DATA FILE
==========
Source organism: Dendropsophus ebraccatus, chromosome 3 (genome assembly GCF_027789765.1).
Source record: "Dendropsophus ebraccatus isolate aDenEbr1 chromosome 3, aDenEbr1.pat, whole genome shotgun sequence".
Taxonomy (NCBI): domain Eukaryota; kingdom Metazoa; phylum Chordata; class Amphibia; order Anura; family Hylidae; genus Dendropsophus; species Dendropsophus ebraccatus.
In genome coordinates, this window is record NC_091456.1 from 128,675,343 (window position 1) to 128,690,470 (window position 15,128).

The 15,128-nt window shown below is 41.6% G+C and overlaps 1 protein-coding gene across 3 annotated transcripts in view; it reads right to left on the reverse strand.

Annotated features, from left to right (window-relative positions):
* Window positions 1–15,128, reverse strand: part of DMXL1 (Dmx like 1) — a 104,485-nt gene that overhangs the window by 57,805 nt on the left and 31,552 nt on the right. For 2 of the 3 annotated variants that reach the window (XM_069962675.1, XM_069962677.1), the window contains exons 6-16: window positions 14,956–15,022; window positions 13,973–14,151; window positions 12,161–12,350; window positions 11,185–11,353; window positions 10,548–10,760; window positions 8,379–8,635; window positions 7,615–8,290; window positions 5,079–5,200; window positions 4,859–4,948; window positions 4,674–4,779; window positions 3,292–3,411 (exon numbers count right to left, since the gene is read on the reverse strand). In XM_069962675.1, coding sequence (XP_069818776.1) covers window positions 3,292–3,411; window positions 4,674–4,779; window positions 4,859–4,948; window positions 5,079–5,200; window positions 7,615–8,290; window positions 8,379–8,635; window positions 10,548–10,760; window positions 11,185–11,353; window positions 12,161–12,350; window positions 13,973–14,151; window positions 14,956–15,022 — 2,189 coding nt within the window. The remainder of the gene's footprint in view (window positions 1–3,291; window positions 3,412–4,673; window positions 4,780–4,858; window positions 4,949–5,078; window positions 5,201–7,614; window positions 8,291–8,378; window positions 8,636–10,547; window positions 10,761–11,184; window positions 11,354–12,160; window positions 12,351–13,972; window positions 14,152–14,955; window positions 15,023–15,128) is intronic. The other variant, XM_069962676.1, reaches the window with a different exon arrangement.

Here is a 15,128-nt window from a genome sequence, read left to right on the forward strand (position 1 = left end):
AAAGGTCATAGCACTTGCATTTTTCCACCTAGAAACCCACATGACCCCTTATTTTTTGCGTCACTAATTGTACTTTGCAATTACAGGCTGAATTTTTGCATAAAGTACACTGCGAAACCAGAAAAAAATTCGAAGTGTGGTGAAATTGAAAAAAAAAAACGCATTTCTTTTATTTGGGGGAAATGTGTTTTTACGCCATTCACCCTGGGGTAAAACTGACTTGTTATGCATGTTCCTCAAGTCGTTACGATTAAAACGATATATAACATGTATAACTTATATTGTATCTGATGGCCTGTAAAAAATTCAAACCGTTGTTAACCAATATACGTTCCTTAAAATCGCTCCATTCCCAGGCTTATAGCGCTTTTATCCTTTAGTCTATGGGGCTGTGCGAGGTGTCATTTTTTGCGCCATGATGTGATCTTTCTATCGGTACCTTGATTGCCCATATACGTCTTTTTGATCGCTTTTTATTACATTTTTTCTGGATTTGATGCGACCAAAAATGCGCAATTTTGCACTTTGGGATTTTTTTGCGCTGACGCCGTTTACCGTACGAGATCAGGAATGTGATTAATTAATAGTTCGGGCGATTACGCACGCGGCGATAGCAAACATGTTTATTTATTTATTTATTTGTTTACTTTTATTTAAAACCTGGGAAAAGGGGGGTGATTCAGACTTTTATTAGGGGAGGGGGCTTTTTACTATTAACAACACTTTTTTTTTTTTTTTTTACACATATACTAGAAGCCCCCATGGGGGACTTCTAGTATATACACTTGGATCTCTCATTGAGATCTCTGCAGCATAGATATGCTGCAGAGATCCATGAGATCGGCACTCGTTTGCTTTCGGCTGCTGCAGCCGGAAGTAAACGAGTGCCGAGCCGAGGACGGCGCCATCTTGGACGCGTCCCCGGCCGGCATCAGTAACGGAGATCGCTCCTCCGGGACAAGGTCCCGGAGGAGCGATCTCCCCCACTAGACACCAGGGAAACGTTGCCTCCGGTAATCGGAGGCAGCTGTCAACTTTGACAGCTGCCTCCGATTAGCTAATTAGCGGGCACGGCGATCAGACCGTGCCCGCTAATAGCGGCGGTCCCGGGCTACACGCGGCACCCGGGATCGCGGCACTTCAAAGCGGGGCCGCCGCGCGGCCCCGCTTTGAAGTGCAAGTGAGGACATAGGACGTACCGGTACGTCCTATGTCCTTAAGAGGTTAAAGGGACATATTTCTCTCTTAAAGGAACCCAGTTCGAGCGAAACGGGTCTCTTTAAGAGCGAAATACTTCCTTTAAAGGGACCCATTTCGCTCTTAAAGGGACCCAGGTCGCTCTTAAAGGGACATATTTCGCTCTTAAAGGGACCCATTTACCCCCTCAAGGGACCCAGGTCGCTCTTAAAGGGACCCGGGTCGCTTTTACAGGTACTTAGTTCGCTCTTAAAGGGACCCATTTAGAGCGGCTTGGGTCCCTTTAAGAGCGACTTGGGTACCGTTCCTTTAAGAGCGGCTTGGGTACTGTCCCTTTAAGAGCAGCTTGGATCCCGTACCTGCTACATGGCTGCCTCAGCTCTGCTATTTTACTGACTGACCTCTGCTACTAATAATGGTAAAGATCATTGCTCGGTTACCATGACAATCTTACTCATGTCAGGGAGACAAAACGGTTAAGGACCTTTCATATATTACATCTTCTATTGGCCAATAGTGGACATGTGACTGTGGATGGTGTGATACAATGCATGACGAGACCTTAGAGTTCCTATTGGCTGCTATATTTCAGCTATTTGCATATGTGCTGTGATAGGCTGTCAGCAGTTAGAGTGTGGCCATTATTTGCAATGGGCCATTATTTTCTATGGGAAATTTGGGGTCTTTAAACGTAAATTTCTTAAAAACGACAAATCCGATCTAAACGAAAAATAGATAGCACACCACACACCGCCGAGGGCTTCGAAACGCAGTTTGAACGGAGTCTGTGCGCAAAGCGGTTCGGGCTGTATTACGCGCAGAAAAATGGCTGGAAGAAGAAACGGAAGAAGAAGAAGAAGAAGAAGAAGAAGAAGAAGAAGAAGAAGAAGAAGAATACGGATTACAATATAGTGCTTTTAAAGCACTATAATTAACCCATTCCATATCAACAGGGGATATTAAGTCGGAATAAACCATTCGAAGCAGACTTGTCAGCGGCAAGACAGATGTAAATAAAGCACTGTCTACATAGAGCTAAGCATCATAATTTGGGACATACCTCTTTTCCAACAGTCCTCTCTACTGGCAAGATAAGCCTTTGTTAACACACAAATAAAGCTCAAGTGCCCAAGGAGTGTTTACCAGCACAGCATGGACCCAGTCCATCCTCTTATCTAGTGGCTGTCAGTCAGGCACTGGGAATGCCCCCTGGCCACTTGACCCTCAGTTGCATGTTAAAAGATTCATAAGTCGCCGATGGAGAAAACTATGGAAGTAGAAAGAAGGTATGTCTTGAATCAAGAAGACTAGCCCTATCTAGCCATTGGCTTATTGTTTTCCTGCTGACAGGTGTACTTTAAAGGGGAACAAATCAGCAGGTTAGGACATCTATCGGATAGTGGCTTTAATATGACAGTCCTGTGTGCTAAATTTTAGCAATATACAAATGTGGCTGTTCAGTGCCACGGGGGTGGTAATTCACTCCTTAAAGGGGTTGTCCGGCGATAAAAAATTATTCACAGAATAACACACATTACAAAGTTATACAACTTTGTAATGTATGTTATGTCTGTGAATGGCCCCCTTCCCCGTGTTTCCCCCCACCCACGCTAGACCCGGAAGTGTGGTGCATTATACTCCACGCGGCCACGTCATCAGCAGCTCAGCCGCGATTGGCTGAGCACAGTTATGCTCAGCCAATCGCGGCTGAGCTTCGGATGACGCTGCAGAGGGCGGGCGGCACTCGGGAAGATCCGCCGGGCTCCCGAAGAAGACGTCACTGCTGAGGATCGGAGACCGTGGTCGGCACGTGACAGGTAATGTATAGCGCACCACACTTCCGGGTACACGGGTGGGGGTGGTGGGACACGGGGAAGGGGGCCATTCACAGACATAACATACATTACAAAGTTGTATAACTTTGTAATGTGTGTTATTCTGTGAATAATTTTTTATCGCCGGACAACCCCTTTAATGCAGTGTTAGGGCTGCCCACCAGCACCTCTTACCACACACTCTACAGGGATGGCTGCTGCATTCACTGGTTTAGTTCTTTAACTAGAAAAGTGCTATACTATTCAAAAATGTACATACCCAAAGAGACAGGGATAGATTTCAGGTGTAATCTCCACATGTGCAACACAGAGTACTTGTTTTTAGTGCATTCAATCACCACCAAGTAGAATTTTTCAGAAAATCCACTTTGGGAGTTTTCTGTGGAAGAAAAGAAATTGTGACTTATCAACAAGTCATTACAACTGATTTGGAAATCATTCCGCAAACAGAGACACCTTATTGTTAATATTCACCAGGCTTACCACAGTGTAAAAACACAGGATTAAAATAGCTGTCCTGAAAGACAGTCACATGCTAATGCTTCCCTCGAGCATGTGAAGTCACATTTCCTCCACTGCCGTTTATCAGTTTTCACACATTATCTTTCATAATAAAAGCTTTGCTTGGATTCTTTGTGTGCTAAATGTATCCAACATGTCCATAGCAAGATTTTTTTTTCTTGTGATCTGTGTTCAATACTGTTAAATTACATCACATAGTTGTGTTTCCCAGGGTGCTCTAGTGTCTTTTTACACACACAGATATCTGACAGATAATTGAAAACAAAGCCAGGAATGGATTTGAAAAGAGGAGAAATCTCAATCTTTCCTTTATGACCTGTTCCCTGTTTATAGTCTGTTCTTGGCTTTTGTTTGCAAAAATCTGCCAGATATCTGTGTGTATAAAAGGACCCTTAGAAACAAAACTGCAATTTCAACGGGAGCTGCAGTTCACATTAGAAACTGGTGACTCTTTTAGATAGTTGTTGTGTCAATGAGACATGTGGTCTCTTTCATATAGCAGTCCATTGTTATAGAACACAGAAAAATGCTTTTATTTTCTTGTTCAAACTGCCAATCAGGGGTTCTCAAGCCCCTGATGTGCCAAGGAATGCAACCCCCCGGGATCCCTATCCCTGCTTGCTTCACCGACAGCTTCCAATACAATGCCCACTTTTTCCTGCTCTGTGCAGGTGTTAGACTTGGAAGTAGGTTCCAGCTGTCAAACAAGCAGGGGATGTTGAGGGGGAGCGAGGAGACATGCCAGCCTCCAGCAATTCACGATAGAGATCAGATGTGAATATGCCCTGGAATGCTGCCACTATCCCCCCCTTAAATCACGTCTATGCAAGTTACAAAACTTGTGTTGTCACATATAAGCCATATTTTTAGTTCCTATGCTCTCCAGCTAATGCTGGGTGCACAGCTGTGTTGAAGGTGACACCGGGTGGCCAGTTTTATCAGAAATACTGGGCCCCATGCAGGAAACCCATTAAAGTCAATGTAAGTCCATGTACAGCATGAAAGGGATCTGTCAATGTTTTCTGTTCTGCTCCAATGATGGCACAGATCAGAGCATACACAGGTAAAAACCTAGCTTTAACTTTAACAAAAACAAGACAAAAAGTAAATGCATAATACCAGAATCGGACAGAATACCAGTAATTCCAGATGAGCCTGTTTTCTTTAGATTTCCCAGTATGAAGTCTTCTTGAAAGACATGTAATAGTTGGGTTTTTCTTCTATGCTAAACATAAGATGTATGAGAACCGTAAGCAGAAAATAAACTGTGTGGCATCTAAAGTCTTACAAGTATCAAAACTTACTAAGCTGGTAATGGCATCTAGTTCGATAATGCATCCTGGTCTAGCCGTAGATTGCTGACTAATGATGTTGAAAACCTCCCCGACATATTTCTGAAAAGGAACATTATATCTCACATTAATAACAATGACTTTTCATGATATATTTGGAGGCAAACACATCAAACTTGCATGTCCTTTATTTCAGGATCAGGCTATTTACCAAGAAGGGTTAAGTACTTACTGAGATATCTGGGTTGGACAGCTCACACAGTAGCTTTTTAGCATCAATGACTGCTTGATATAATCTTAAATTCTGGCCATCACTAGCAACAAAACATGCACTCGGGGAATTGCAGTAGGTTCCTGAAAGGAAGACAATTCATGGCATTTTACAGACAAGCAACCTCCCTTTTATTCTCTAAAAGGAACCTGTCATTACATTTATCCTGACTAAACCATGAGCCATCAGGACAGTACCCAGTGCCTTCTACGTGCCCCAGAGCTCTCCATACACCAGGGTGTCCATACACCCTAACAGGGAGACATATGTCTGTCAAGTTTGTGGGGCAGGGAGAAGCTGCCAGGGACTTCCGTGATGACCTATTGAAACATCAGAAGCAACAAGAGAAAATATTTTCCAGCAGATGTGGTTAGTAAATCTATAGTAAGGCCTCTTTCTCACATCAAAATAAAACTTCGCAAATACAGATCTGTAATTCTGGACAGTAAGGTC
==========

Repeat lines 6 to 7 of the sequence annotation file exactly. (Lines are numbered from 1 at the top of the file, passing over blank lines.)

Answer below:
Annotated features, from left to right (window-relative positions):
* Window positions 1–15,128, reverse strand: part of DMXL1 (Dmx like 1) — a 104,485-nt gene that overhangs the window by 57,805 nt on the left and 31,552 nt on the right. For 2 of the 3 annotated variants that reach the window (XM_069962675.1, XM_069962677.1), the window contains exons 6-16: window positions 14,956–15,022; window positions 13,973–14,151; window positions 12,161–12,350; window positions 11,185–11,353; window positions 10,548–10,760; window positions 8,379–8,635; window positions 7,615–8,290; window positions 5,079–5,200; window positions 4,859–4,948; window positions 4,674–4,779; window positions 3,292–3,411 (exon numbers count right to left, since the gene is read on the reverse strand). In XM_069962675.1, coding sequence (XP_069818776.1) covers window positions 3,292–3,411; window positions 4,674–4,779; window positions 4,859–4,948; window positions 5,079–5,200; window positions 7,615–8,290; window positions 8,379–8,635; window positions 10,548–10,760; window positions 11,185–11,353; window positions 12,161–12,350; window positions 13,973–14,151; window positions 14,956–15,022 — 2,189 coding nt within the window. The remainder of the gene's footprint in view (window positions 1–3,291; window positions 3,412–4,673; window positions 4,780–4,858; window positions 4,949–5,078; window positions 5,201–7,614; window positions 8,291–8,378; window positions 8,636–10,547; window positions 10,761–11,184; window positions 11,354–12,160; window positions 12,351–13,972; window positions 14,152–14,955; window positions 15,023–15,128) is intronic. The other variant, XM_069962676.1, reaches the window with a different exon arrangement.